The restaurant chain said it uses 97,000 pounds of avocado per day (which amounts to 18 tons per year), and almost 70 pounds in just one batch of guacamole.
While scientists said the avocado industry is currently fine, negative climate change could dramatically affect the crop. Scientists at Lawrence Livermore National Laboratory, for example, predict that warmer temperatures will cause a 40 percent drop in avocado production in California over the next 32 years.
Chipotle warned investors that severe climate changes could eventually affect the availability and prices of some of the guacamole’s ingredients and the company may not be willing to pay the bill if that is the case.
“Increasing weather volatility or other long-term changes in global weather patterns, including any changes associated with global climate change, could have a significant impact on the price or availability of some of our ingredients,” Chipotle said in its annual report.
“In the event of cost increases with respect to one or more of our raw ingredients we may choose to temporarily suspend serving menu items, such as guacamole or one or more of our salsas, rather than paying the increased cost for the ingredients,” read the report.
Chipotle did recognize the menu change could have a negative impact on the restaurant chain.
“Any such changes to our available menu may negatively impact our restaurant traffic and comparable restaurant sales, and could also have an adverse impact on our brand,” noted the company.
Chipotle’s commitment to local, organic, and sustainable farming practices is another reason it may be more vulnerable in the event of an increasing climate shift. Chipotle’s food producers are generally smaller operations and may not be as able to survive poor farming conditions without raising prices, which has already been practiced over the past two years, the company said.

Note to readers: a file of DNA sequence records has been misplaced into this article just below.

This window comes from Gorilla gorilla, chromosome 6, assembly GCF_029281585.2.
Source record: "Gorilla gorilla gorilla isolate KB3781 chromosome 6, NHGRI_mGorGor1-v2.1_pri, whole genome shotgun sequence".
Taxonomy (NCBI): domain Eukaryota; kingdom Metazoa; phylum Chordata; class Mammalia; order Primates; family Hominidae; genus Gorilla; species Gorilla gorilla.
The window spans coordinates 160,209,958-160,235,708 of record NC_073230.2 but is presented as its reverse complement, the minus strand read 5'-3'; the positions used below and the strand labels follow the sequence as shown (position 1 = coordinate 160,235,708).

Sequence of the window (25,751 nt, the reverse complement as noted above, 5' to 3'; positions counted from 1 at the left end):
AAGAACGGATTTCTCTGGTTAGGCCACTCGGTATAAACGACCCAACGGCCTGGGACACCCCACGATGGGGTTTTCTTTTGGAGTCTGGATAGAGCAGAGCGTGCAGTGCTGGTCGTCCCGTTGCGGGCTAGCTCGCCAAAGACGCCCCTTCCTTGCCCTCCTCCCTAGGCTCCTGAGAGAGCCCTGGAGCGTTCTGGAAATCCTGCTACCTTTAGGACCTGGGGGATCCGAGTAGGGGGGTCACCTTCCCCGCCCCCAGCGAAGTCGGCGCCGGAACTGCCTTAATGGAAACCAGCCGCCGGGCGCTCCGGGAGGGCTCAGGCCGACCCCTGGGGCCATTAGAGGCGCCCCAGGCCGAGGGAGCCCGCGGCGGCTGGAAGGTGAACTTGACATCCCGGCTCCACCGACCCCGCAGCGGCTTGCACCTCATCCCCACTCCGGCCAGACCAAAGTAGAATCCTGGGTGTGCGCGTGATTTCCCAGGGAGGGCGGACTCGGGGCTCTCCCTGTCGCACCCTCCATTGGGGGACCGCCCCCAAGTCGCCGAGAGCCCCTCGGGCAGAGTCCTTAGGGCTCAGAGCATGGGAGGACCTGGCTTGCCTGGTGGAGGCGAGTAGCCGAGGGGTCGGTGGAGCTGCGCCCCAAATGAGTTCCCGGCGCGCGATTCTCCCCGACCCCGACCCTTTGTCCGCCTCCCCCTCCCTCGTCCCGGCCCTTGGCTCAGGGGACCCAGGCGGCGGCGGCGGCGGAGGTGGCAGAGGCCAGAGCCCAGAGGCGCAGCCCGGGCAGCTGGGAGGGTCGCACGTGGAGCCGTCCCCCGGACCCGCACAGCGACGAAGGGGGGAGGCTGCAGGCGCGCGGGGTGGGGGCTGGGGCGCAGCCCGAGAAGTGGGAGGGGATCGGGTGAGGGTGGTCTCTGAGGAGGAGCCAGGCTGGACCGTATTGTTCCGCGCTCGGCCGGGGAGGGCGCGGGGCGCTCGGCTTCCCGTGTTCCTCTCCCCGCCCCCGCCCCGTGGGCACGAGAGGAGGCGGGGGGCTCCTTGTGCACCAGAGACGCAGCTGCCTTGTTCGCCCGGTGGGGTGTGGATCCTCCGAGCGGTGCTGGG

“For instance, two years of drought conditions in parts of the U.S. have resulted in significant increases in beef prices during late 2013 and early 2014,” the company said, noting that further increases in the price of beef could affect its decision to remove guacamole from its menu.
Severe drought has put a strain on farming practices in California, the state in which the most Chipotle restaurants are located, at 288. The company is committed to working with local and sustainable farmers within 350 miles of the restaurant locations, so the drought in California has had quite an impact on costs because local producers are not always equipped to operate under poor weather conditions without increasing prices.
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